The patents mostly describe ways to present related information to consumers while they browse the Web. One allows sites to offer suggestions for merchandise related to what a person is viewing, while another outlines a method of showing content related to an article someone is reading.
- 6,034,652 - "Attention Manager for Occupying the Peripheral Attention of a Person in the Vicinity of a Display Device."
- 6,263,507 - "Browser for Use in Navigating a Body of Information, With Particular Application to Browsing Information Represented By Audiovisual Data."
- 6,757,682 - "Alerting Users to Items of Current Interest."
- 6,788,314 - "Attention Manager for Occupying the Peripheral Attention of a Person in the Vicinity of a Display Device."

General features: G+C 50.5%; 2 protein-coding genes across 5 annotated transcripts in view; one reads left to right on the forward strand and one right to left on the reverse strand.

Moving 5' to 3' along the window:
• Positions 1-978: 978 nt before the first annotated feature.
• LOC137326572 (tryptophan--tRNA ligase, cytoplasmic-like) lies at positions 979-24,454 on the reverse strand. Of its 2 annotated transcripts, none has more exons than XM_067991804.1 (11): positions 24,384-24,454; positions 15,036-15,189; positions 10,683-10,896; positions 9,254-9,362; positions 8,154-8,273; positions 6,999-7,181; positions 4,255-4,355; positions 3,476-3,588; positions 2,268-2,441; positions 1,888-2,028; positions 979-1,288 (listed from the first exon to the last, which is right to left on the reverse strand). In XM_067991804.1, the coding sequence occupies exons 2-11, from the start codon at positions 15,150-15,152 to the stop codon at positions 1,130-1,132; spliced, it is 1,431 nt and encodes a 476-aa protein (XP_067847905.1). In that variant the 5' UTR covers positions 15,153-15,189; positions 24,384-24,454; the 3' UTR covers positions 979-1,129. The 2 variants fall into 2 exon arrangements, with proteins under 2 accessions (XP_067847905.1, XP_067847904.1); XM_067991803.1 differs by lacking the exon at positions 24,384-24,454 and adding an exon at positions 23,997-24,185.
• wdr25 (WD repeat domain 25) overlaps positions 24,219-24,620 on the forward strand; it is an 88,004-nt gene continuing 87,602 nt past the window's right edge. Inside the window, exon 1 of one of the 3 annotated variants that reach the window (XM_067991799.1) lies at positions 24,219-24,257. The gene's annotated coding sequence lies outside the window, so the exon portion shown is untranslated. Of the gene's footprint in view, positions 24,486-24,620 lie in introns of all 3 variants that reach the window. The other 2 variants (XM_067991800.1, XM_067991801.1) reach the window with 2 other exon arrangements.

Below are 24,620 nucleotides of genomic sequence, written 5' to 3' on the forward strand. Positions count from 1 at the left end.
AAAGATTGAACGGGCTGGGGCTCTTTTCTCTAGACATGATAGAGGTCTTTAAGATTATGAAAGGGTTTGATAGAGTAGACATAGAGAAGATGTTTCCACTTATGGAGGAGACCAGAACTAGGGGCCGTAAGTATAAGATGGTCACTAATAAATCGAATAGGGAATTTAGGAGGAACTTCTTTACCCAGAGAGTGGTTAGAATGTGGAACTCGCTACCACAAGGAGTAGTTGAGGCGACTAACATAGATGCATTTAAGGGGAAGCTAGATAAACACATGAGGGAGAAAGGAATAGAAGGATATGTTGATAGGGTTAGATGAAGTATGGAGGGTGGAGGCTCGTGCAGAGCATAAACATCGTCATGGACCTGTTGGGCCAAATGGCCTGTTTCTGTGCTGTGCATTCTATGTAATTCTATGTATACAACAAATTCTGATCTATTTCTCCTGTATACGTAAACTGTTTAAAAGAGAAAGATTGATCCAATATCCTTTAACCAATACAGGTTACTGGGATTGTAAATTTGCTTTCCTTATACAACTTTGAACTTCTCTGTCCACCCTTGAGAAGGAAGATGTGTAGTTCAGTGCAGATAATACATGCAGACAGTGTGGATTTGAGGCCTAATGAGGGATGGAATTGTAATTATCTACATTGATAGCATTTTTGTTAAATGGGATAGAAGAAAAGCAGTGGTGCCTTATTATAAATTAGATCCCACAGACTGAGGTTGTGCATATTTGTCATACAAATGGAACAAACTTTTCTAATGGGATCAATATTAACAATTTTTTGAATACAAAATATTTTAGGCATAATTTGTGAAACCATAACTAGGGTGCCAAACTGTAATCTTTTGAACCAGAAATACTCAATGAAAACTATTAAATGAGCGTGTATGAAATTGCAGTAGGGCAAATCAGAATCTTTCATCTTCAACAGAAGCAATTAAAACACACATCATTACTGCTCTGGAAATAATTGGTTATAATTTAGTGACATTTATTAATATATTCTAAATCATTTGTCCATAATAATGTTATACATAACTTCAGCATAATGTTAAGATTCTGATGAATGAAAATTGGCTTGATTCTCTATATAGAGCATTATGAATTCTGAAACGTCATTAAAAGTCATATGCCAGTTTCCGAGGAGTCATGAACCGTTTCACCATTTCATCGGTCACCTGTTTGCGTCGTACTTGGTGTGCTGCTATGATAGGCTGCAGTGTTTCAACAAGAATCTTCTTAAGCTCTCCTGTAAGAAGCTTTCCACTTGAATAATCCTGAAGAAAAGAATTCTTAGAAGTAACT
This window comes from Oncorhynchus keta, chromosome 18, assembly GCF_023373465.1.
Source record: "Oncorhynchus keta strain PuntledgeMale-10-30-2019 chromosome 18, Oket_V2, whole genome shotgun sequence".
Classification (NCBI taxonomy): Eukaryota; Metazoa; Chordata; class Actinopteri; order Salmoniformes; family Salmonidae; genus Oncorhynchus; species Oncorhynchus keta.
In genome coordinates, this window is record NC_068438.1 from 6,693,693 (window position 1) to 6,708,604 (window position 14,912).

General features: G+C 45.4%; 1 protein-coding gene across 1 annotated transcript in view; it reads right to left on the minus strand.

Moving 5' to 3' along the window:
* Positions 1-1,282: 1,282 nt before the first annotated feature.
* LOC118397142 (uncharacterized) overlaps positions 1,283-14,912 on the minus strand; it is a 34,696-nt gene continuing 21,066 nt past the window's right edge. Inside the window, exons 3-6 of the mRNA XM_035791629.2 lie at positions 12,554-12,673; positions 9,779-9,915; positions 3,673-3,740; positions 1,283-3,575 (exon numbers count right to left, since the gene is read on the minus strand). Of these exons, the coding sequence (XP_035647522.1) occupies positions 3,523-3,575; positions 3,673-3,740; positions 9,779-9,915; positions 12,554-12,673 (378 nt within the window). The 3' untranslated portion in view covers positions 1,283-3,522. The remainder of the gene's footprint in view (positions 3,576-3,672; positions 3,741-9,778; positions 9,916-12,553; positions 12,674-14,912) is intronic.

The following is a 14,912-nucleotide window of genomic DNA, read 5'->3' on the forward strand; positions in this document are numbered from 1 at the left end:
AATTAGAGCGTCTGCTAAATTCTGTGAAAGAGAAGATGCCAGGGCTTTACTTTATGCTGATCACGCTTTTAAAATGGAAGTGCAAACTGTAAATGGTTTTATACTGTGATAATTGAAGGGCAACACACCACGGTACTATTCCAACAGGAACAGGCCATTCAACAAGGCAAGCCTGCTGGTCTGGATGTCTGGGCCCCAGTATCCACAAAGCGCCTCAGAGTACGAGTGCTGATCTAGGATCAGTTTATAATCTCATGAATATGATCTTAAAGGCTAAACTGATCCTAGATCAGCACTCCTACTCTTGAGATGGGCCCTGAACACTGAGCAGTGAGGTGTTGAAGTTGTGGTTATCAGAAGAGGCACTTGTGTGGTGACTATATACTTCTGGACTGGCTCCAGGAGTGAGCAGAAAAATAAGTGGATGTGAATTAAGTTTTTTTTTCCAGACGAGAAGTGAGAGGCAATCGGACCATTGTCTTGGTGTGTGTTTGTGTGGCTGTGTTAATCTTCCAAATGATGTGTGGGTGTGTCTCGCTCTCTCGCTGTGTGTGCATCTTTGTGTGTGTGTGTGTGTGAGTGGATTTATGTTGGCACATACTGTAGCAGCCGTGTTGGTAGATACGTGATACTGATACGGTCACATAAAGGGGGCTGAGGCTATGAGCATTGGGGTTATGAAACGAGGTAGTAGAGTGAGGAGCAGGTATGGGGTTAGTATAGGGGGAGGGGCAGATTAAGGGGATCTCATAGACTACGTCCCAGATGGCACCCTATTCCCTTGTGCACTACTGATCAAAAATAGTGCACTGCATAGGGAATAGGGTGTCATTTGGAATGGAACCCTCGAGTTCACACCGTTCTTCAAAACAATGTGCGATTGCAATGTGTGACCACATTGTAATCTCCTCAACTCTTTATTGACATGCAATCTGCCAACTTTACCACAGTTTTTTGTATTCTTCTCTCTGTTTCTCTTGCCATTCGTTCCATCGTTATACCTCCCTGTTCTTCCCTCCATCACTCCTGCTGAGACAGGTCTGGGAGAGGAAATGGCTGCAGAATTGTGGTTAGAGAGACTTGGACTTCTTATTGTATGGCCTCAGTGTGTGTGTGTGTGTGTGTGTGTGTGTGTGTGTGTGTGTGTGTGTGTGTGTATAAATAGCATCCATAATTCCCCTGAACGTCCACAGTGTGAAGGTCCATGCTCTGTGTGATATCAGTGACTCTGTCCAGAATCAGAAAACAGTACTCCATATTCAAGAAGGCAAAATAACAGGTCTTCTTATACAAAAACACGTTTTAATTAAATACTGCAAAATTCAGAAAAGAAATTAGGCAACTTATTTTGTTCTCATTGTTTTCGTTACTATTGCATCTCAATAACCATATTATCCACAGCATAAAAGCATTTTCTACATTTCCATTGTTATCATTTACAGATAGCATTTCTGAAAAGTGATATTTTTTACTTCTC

The remaining patents are similarly vague -- a little too vague, apparently. US District Judge Marsha Pechman called the allegations "spartan" and dismissed the case for not being specific enough. She gave Allen a deadline of December 28 to file an amended case, and that's precisely what he plans to do.
A spokesman for Allen said he would refile accordingly and called judge's decision a "procedural issue" that won't stop the suit.